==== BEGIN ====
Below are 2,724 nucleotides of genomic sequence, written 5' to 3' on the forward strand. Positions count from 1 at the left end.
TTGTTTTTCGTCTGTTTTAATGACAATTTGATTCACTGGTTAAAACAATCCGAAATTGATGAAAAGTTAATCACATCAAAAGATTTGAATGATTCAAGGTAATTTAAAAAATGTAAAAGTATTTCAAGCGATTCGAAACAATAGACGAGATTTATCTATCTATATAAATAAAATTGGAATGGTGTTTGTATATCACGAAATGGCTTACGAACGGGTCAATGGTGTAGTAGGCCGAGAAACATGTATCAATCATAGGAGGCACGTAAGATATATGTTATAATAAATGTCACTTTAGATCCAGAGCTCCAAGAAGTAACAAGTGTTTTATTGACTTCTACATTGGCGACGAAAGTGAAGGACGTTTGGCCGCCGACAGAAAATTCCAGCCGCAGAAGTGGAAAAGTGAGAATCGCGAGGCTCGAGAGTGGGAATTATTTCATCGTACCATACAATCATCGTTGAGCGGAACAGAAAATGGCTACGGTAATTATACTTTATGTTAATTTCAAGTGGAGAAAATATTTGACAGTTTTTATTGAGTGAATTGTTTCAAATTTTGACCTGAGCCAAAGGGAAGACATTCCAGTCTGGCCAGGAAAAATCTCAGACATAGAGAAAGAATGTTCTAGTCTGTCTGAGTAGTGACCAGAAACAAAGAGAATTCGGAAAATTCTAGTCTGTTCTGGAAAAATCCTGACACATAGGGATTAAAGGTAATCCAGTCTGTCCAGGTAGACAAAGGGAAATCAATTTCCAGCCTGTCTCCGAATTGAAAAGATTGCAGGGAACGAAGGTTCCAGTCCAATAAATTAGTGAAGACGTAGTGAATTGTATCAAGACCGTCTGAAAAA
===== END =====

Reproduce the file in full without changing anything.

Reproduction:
Below are 2,724 nucleotides of genomic sequence, written 5' to 3' on the forward strand. Positions count from 1 at the left end.
TTGTTTTTCGTCTGTTTTAATGACAATTTGATTCACTGGTTAAAACAATCCGAAATTGATGAAAAGTTAATCACATCAAAAGATTTGAATGATTCAAGGTAATTTAAAAAATGTAAAAGTATTTCAAGCGATTCGAAACAATAGACGAGATTTATCTATCTATATAAATAAAATTGGAATGGTGTTTGTATATCACGAAATGGCTTACGAACGGGTCAATGGTGTAGTAGGCCGAGAAACATGTATCAATCATAGGAGGCACGTAAGATATATGTTATAATAAATGTCACTTTAGATCCAGAGCTCCAAGAAGTAACAAGTGTTTTATTGACTTCTACATTGGCGACGAAAGTGAAGGACGTTTGGCCGCCGACAGAAAATTCCAGCCGCAGAAGTGGAAAAGTGAGAATCGCGAGGCTCGAGAGTGGGAATTATTTCATCGTACCATACAATCATCGTTGAGCGGAACAGAAAATGGCTACGGTAATTATACTTTATGTTAATTTCAAGTGGAGAAAATATTTGACAGTTTTTATTGAGTGAATTGTTTCAAATTTTGACCTGAGCCAAAGGGAAGACATTCCAGTCTGGCCAGGAAAAATCTCAGACATAGAGAAAGAATGTTCTAGTCTGTCTGAGTAGTGACCAGAAACAAAGAGAATTCGGAAAATTCTAGTCTGTTCTGGAAAAATCCTGACACATAGGGATTAAAGGTAATCCAGTCTGTCCAGGTAGACAAAGGGAAATCAATTTCCAGCCTGTCTCCGAATTGAAAAGATTGCAGGGAACGAAGGTTCCAGTCCAATAAATTAGTGAAGACGTAGTGAATTGTATCAAGACCGTCTGAAAAA